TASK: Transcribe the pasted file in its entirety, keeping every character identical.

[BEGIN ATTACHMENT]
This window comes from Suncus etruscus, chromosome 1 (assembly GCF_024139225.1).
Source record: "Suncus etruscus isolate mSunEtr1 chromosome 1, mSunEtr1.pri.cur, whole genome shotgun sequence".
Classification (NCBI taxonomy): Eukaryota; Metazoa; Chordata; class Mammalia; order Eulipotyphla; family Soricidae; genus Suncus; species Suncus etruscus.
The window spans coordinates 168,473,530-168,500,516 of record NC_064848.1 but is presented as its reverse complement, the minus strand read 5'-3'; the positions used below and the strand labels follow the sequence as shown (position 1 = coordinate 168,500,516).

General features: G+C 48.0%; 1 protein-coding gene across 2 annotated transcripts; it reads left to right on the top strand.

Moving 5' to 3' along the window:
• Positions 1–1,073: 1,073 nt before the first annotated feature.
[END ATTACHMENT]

This window comes from Suncus etruscus, chromosome 1 (assembly GCF_024139225.1).
Source record: "Suncus etruscus isolate mSunEtr1 chromosome 1, mSunEtr1.pri.cur, whole genome shotgun sequence".
Classification (NCBI taxonomy): Eukaryota; Metazoa; Chordata; class Mammalia; order Eulipotyphla; family Soricidae; genus Suncus; species Suncus etruscus.
The window spans coordinates 168,473,530-168,500,516 of record NC_064848.1 but is presented as its reverse complement, the minus strand read 5'-3'; the positions used below and the strand labels follow the sequence as shown (position 1 = coordinate 168,500,516).

General features: G+C 48.0%; 1 protein-coding gene across 2 annotated transcripts; it reads left to right on the top strand.

Moving 5' to 3' along the window:
• Positions 1–1,073: 1,073 nt before the first annotated feature.